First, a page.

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Farfisa 'Beresford' Organ

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Test Report on: Farfisa 'Beresford' Organ
Date: Sept 1975. £1200 Ex VAT

This very fine instrument is obviously aimed at the "Solo Organist" Market. The bewildering array of "Extra-Man" facilities, which are easy to use once one has worked out which does what, why, and how, gives the most impressive imitation of a one-man orchestra I've ever heard.

Two 44 note (3½ octave) manuals and a thirteen note pedalboard gives the Beresford a "conventional" appearance.

This has five "flute" voices at 16ft., 8ft., 5 1/3ft., 4ft and 2 2/3ft respectively, plus six voiced tabs and a chimes effect which behaves exactly like a "Ring-Modulator". One of the voiced tabs is a very pleasant electric piano. All of these voices have lots of "attack" and the "flute" voices have an almost bell-like sound as a result.

In addition to the upper keyboard voices, the Beresford sports an array of percussion voices at 8ft., 4ft and 2 2/3. They can be used either in the "touch response" mode or in the "repeat" mode commonly used for banjos, marimbas and mandolin effects.

A "speed" slider controls the speed at which the percussion is re-triggered and a short-long tab controls the decay time of the percussion when operating in the "touch-response" mode. The percussions also have their own volume slider control.

Upper Manual


The Upper Manual also has an attack speed control marked slow-fast and two sustain tabs, the functions of which are off-on and short-long. I found that wah-wah controls to be concisely labelled and the device worked very well indeed. It has a brightness control, an off-on switch and a timer control together with a volume tab. In addition, the Beresford can boast an unusual "synthesizer"-type feature. A Portamento (glissando) system which has both a range (interval of glissando) and a timer control, in order to make the Portamento practical to use, Farfisa have designed into it a "touch-response" mode of operation which avoids constant knob fiddling by the musician and does away with an unnecessary switch. The Portamento glides in the upward direction only.

Lower Manual


The lower manual has five voices and its own volume control. A "brightness" slider is provided which changes the L.M.'s tone from very reedy to an almost pure sine wave (flute) tone. Unfortunately, one loses a lot of volume (about 6 dB.) when the filter is set for the softer tone.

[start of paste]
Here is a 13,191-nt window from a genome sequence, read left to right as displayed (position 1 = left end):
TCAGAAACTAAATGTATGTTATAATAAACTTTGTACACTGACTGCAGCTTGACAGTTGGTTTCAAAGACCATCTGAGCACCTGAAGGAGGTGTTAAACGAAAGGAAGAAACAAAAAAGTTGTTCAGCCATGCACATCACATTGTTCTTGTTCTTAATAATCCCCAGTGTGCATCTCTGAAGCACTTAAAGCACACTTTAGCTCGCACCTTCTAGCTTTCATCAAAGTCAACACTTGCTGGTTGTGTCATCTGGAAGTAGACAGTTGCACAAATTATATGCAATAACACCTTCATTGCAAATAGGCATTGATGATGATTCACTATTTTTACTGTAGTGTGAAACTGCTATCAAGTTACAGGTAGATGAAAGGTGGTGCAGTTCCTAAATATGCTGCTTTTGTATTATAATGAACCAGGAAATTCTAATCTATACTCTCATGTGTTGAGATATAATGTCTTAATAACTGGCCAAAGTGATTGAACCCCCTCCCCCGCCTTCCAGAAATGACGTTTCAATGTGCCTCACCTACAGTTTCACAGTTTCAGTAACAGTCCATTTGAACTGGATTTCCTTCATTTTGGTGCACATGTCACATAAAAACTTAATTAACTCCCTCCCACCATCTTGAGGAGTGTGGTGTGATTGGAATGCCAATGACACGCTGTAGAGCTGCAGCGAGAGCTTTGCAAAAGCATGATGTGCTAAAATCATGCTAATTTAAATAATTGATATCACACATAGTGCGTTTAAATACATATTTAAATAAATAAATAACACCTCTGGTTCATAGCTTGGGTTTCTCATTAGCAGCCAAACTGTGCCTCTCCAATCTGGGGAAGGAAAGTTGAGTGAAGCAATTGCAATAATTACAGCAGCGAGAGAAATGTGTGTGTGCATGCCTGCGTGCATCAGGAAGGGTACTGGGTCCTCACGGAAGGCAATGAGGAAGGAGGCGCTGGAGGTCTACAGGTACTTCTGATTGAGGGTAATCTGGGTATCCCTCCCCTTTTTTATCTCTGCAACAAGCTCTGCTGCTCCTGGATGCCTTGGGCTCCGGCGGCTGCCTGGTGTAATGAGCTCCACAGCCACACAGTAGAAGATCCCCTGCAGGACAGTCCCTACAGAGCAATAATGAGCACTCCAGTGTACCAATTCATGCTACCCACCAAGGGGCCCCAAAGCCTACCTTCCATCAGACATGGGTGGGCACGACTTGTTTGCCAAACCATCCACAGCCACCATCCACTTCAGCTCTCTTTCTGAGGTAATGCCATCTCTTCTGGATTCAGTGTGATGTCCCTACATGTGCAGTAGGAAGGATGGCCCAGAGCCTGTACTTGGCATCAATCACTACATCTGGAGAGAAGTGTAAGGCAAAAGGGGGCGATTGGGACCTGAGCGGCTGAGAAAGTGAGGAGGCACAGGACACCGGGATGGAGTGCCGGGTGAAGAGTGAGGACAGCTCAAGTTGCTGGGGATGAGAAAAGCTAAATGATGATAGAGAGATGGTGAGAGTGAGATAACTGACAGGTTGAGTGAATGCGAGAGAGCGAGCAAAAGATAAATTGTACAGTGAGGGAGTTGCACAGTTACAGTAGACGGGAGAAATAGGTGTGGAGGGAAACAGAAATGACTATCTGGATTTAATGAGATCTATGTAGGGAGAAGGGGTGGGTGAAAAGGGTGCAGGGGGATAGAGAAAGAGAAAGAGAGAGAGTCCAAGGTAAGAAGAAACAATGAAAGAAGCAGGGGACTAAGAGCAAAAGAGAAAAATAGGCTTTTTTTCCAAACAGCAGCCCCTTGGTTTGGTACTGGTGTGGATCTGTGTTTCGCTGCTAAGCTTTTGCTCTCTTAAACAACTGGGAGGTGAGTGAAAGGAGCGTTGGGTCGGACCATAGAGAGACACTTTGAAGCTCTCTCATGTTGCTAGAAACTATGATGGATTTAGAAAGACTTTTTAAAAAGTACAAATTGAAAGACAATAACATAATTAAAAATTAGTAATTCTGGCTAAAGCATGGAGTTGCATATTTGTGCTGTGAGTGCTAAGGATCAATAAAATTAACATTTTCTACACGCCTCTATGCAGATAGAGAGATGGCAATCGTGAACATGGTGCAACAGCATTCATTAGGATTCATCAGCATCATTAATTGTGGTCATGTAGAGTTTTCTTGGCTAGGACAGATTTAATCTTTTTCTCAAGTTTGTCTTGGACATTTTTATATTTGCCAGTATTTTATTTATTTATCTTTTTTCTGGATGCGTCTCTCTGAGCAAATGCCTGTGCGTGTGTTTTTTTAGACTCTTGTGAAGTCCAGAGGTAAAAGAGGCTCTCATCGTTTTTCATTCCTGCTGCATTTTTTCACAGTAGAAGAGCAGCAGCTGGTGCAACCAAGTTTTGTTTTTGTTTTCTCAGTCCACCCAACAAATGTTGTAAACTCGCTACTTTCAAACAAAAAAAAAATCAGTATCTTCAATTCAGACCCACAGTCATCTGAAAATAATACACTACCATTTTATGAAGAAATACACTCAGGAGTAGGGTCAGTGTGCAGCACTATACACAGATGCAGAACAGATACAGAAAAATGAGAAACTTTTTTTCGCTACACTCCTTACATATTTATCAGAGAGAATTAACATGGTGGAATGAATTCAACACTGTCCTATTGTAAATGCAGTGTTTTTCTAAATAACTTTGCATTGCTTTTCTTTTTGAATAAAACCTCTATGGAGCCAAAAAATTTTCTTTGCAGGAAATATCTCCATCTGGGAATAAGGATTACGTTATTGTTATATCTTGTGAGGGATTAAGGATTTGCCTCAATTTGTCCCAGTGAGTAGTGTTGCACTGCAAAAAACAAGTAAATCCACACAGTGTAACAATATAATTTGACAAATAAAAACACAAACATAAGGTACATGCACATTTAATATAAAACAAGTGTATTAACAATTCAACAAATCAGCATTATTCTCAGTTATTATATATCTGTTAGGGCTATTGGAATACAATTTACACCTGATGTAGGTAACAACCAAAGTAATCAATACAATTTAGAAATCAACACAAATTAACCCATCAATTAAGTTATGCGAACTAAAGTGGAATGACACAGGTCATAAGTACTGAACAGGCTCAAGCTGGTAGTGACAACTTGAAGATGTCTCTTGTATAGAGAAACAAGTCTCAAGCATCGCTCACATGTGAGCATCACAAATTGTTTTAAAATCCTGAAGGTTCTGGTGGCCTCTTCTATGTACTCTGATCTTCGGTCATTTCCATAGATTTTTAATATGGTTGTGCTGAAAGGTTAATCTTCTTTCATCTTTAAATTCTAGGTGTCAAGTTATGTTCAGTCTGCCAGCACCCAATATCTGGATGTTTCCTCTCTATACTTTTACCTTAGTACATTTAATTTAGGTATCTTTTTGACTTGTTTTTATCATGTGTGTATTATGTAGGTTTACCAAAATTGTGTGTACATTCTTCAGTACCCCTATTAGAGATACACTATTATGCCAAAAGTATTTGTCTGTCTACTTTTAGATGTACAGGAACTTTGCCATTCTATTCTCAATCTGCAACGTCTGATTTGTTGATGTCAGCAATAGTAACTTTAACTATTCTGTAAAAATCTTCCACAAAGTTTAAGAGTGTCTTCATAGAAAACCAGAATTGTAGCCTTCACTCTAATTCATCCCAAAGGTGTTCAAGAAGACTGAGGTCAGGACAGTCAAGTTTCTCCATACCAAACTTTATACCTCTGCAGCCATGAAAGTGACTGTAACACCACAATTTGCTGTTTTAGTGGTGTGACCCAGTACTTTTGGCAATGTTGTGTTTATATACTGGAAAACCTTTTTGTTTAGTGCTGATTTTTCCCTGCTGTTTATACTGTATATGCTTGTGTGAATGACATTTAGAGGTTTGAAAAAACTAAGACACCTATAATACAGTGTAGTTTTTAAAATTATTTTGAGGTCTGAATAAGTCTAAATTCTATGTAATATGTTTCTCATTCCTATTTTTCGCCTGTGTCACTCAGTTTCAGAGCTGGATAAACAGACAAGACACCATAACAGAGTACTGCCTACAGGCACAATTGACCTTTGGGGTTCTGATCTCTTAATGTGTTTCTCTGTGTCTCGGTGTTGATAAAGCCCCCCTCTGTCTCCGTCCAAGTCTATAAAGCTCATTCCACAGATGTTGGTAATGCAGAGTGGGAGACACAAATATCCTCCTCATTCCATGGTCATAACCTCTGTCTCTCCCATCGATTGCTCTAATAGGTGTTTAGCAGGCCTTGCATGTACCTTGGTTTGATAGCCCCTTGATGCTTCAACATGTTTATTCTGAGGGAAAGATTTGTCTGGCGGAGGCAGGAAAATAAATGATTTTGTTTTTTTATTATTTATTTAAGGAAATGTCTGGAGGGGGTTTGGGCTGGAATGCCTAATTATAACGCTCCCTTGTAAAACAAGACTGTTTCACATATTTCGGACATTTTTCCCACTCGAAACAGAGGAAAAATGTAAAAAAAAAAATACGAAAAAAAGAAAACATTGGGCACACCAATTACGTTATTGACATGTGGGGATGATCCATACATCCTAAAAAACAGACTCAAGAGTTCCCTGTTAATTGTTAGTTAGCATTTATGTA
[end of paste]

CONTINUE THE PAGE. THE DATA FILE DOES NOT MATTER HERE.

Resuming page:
Pedalboard


This has a 16ft. and an 8ft. voice, an extremely aggressive "bass guitar" tab which gives lots of attack for pop styles of music. Normal bass-sustain is available on the other pedal voices. An unusual feature is the "automatic-bass" tab which gives a soft sustained bass note, with very slow attack, on the lowest note being played on the lower manual. This can be useful for playing orchestral-type passages and chords on the lower manual. This bass voice is gentle enough not to interfere with the "double-bass" parts as they are played on the pedalboard.

Effects


An overall vibrato at two speeds and a "violin" type vibrato-delay facility, plus separate Leslie-Main selection for each manual together with a pair of Leslie "Rotor" controls (off-on, slow-fast) give pretty comprehensive control over the various vibratos and tremeloes available. A spring reverberation system is built in which can be directed via either the main or the Leslie Speaker system.

Extra-Man & Bravissimo


This stunning "automated accompaniment" system is divisible into three separate sections.

(i) An automatic drummer with sixteen rhythms.

(ii) An "EXTRA-MAN" section which gives the effects of a group of sidesmen vamping along with the organ. It works by collecting information from the lower manual, pedal board, electronic drummer and its own memory system, playing different riffs and rhythms according to which rhythm is selected and which buttons in the "BRAVISSIMO" section are selected. The upper manual is not affected by this device, which sounds realistic.

(iii) "SUPER PARTNER"; a device which can generate a full and complete rhythm-n-bass backing from a bass note and lower manual chord just being held down. The rhythmic part is driven by the electronic drums unit.

Electrical Details


It was not possible, in a dealers showroom, to rip the organ to pieces and test the circuits, but from what I could see, I'm satisfied that Farfisa have gone to a lot of trouble to ensure that their new generation of organs are reliable and trouble free.

The mains lead was correctly colour coded and a fuse was fitted to safeguard the instrument.

A slight variation in the contact point of the various voices (on any one note) gave rise to the thought that, having developed such a wondrous beast as this "Beresford", perhaps the next logical step would be for Farfisa to look at the contact-switching technique they use and try to come up with a more fool proof system.

Conclusions



A beautifully built, well designed organ at a very reasonable price.

Some of the "gimmick" features are clearly intended to help the beginner but others are equally clearly going to extend the technique and abilities of the skilled artist.

One thing I particularly liked was that it could create both a "pop" sound and a "theatre" sound authentically.



Previous Article in this issue

FC&N 6-String Folk Lute

Next article in this issue

Gus Dudgeon


International Musician & Recording World - Copyright: Cover Publications Ltd, Northern & Shell Ltd.

 

International Musician - Oct 1975

Donated & scanned by: Mike Gorman

Gear in this article:

Organ > Farfisa > Beresford

Review

Previous article in this issue:

> FC&N 6-String Folk Lute

Next article in this issue:

> Gus Dudgeon


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